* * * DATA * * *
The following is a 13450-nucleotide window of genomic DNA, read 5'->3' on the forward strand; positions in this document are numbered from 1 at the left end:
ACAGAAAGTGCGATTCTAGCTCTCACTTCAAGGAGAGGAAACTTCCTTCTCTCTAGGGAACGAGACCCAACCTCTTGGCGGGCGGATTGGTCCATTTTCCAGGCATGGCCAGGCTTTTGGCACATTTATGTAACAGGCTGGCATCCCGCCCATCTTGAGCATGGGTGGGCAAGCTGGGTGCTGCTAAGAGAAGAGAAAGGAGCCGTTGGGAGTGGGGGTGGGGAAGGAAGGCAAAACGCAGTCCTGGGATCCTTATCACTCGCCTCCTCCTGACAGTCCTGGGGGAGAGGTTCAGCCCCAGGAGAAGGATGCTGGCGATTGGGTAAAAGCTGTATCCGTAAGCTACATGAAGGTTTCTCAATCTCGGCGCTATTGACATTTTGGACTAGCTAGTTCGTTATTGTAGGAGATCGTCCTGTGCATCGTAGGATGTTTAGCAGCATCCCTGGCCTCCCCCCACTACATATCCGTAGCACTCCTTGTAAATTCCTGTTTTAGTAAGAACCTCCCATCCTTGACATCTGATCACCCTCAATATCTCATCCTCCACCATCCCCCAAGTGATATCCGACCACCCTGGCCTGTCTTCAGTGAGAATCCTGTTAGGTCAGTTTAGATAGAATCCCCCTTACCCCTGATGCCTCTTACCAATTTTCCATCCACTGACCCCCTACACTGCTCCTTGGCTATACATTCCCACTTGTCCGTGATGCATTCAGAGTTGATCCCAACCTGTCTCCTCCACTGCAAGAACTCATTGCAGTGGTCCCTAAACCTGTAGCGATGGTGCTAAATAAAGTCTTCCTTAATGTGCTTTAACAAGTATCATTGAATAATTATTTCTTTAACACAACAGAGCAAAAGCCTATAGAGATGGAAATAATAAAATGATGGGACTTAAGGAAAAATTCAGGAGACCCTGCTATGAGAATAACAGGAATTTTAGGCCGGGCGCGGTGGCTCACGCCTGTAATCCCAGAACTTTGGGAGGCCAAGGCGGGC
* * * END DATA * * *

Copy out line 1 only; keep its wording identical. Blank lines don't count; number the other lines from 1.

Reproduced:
The following is a 13450-nucleotide window of genomic DNA, read 5'->3' on the forward strand; positions in this document are numbered from 1 at the left end: